Leslie has read no mention of this in any article, of course.  It’s clear that whoever murdered Amy sent John the text from her phone and then deleted them afterwards, along with John’s voicemail.  But, John had the texts on his phone.  He could have taken them to the police as evidence for his story.  Leslie can imagine what the cops would have to say to that, though.  If they were determined to put John away for murder, it would have been easy to accuse John of sending the text messages to himself from Amy’s phone.  Leslie has no doubt that if John had stayed in Chicago, Amy’s phone would have shown up in his apartment or somewhere else equally suspicious.

John denies driving around Amy’s neighborhood that afternoon.  He hadn’t used his car that day, so it would have been easy for someone to ‘borrow’ it to drive around Amy’s neighborhood and then replace it.  Leslie snorts out loud at the thought of telling that particular idea to the cops.  Even to her, someone who believes in John’s innocence, it reeks of being manufactured.  She can just imagine what the cops would have to say if John actually tried to claim that someone had stolen his car for an hour or two and then returned it.  However, it makes perfect sense if someone had been trying to set up John for Amy’s murder.  It pisses Leslie off that the cops hadn’t even considered any alternative to John being the murderer—of course, they would have been eager to close such a prominent case fairly quickly—and there had probably been pressure from up above to boot.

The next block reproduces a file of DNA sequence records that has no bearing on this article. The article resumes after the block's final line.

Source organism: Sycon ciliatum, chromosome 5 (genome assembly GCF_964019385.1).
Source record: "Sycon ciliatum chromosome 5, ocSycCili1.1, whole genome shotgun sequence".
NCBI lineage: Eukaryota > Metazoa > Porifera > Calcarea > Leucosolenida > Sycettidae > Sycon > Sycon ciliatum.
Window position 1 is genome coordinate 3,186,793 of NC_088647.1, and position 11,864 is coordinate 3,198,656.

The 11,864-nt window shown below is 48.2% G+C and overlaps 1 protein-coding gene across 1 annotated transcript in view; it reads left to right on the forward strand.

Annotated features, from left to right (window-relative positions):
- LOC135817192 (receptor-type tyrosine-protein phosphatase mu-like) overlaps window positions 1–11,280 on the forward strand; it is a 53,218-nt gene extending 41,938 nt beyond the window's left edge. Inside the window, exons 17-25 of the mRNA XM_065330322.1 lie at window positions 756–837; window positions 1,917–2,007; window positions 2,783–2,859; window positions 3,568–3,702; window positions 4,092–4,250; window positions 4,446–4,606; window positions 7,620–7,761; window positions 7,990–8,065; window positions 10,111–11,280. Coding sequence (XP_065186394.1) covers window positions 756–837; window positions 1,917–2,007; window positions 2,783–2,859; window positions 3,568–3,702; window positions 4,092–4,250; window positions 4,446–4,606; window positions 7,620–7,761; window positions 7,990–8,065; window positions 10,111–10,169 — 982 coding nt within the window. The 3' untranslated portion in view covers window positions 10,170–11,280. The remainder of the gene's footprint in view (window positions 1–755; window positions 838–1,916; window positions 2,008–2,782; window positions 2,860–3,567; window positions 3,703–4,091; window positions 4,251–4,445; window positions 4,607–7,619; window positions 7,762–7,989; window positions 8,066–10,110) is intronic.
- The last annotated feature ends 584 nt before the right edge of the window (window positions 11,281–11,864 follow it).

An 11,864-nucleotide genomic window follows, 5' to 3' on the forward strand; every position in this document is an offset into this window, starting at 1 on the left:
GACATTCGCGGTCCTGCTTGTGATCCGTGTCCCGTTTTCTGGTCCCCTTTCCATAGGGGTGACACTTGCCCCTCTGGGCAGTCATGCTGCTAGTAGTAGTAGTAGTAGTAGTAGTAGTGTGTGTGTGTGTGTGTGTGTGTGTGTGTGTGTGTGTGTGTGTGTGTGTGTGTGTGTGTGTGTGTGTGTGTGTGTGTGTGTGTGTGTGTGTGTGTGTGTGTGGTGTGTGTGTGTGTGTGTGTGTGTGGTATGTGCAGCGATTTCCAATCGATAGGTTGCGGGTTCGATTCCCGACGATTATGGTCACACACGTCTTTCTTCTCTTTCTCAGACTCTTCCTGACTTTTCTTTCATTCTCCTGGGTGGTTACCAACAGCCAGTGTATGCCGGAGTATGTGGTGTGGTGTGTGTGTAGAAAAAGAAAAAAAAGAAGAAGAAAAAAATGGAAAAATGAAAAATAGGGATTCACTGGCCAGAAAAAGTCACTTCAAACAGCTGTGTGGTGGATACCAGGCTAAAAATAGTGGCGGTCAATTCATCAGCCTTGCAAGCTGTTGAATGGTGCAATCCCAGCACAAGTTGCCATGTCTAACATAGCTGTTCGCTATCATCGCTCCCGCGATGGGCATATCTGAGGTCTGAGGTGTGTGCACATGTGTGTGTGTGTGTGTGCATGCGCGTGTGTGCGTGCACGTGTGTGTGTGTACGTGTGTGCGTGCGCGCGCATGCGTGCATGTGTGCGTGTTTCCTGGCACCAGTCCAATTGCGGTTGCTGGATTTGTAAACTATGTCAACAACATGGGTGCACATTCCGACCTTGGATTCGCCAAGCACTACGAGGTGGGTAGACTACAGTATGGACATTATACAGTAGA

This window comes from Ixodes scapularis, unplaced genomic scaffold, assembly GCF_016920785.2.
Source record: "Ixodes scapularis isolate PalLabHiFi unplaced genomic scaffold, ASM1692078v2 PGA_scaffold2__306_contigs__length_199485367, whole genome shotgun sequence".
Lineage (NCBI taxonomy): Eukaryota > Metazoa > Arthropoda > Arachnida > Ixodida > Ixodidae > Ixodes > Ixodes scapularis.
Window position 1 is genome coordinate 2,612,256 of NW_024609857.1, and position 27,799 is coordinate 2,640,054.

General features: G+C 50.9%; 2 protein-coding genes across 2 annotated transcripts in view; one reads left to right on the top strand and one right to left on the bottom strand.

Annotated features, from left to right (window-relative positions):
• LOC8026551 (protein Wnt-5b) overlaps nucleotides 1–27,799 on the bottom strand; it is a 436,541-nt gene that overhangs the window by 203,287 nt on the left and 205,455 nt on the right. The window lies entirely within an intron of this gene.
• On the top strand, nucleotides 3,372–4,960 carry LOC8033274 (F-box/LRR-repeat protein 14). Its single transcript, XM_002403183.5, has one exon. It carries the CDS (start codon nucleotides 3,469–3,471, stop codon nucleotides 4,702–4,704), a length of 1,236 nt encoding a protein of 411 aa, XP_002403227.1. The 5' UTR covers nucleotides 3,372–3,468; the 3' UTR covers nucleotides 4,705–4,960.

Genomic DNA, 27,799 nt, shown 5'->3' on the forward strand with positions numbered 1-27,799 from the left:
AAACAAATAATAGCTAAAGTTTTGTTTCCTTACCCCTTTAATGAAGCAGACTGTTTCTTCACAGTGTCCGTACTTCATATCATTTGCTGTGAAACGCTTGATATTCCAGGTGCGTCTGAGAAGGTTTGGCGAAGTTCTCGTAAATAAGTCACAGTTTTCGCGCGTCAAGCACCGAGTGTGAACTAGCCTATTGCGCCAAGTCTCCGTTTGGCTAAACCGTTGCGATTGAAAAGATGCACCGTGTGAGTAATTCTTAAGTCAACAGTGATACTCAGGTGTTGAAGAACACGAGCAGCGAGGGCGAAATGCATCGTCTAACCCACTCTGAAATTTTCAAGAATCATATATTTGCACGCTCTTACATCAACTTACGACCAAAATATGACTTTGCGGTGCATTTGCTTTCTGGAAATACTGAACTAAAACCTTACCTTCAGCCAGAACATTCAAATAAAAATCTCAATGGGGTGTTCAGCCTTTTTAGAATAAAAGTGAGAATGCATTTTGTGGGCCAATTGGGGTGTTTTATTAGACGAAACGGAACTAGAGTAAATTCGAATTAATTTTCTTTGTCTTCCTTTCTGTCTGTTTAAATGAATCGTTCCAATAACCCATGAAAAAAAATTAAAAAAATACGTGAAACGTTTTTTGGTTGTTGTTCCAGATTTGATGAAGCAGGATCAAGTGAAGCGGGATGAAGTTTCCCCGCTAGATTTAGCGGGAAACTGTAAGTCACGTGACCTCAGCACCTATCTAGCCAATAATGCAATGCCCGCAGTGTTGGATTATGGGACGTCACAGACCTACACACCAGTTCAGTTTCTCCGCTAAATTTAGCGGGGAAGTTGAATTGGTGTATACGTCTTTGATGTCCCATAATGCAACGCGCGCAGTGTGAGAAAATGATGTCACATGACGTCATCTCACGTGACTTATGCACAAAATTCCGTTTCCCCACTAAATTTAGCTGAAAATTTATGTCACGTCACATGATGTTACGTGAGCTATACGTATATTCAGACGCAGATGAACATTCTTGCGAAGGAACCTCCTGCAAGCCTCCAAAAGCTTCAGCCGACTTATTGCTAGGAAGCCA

The rope, John dismisses.  He had done the handiwork around the house when he lived there, so of course his fingerprints would be on the rope.  It probably was the cording to a load of firewood or something like that.  Amy had loved to snuggle in front of a roaring fire during the cold Chicago winter nights.  Once, they had even pretended to camp out in their living room, roasting marshmallows to make S’mores and sleeping in sleeping bags.  The wistful tone of the last note touches Leslie’s heart.  In it, she can hear the love John had for Amy.  No matter how much hell she put him through, he had love her—very much.

John writes about the cufflink with hesitancy.  He had bought the pair two weeks after splitting with Amy, and the few times he saw her after they broke up, he hadn’t been wearing them.  However, the one time she was in his apartment, the cufflinks had been sitting on the nightstand.  Amy had commented on how nice they were—24-carat gold—and John had promptly forgot about it once she kissed him.  They had made love for hours before John fell asleep.  When he woke up, Amy was gone, and so was one of the cufflinks.  That’s what made him realize that he had to completely stop communicating with her.  She was unstable, and he wasn’t helping matters by talking to her and seeing her and sleeping with her.  He didn’t bother trying to get the cufflink back as he knew she would deny that she took it.  How the murderer knew about it, John could only speculate.

“It’s like a damn made-for-TV movie,” Leslie mutters in disgust.  All these twists and turns are giving her a headache.  She has to admit to herself that she has a twinge of admiration for Amy’s murderer because he had been so ruthlessly meticulous in his planning.  However, the same asshole probably murdered John, so it is her duty to take him down.